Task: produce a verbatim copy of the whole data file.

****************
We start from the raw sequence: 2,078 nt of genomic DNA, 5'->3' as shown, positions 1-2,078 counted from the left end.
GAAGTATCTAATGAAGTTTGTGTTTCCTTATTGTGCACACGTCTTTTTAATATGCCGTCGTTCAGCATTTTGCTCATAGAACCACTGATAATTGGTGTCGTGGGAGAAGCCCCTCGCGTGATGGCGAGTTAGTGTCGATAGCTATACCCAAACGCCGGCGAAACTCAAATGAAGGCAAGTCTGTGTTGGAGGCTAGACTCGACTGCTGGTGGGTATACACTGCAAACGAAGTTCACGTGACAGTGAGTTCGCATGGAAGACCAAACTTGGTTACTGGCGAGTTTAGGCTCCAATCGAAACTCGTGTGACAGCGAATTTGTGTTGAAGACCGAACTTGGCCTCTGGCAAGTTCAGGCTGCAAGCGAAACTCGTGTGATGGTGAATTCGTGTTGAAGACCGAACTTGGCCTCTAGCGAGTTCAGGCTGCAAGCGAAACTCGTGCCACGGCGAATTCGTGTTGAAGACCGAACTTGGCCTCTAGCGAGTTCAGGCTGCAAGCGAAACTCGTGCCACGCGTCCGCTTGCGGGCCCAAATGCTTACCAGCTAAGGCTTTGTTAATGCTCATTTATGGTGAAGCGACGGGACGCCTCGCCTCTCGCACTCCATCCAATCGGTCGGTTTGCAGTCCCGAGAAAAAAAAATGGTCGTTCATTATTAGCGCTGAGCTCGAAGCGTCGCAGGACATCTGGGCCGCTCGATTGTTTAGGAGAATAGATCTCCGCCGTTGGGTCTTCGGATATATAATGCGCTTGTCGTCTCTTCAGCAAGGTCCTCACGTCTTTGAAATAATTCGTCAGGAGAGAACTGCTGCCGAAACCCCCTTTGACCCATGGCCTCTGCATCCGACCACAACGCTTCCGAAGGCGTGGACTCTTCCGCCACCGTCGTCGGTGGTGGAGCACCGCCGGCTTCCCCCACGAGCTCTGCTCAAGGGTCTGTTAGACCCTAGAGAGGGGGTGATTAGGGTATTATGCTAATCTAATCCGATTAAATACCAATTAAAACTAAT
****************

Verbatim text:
We start from the raw sequence: 2,078 nt of genomic DNA, 5'->3' as shown, positions 1-2,078 counted from the left end.
GAAGTATCTAATGAAGTTTGTGTTTCCTTATTGTGCACACGTCTTTTTAATATGCCGTCGTTCAGCATTTTGCTCATAGAACCACTGATAATTGGTGTCGTGGGAGAAGCCCCTCGCGTGATGGCGAGTTAGTGTCGATAGCTATACCCAAACGCCGGCGAAACTCAAATGAAGGCAAGTCTGTGTTGGAGGCTAGACTCGACTGCTGGTGGGTATACACTGCAAACGAAGTTCACGTGACAGTGAGTTCGCATGGAAGACCAAACTTGGTTACTGGCGAGTTTAGGCTCCAATCGAAACTCGTGTGACAGCGAATTTGTGTTGAAGACCGAACTTGGCCTCTGGCAAGTTCAGGCTGCAAGCGAAACTCGTGTGATGGTGAATTCGTGTTGAAGACCGAACTTGGCCTCTAGCGAGTTCAGGCTGCAAGCGAAACTCGTGCCACGGCGAATTCGTGTTGAAGACCGAACTTGGCCTCTAGCGAGTTCAGGCTGCAAGCGAAACTCGTGCCACGCGTCCGCTTGCGGGCCCAAATGCTTACCAGCTAAGGCTTTGTTAATGCTCATTTATGGTGAAGCGACGGGACGCCTCGCCTCTCGCACTCCATCCAATCGGTCGGTTTGCAGTCCCGAGAAAAAAAAATGGTCGTTCATTATTAGCGCTGAGCTCGAAGCGTCGCAGGACATCTGGGCCGCTCGATTGTTTAGGAGAATAGATCTCCGCCGTTGGGTCTTCGGATATATAATGCGCTTGTCGTCTCTTCAGCAAGGTCCTCACGTCTTTGAAATAATTCGTCAGGAGAGAACTGCTGCCGAAACCCCCTTTGACCCATGGCCTCTGCATCCGACCACAACGCTTCCGAAGGCGTGGACTCTTCCGCCACCGTCGTCGGTGGTGGAGCACCGCCGGCTTCCCCCACGAGCTCTGCTCAAGGGTCTGTTAGACCCTAGAGAGGGGGTGATTAGGGTATTATGCTAATCTAATCCGATTAAATACCAATTAAAACTAAT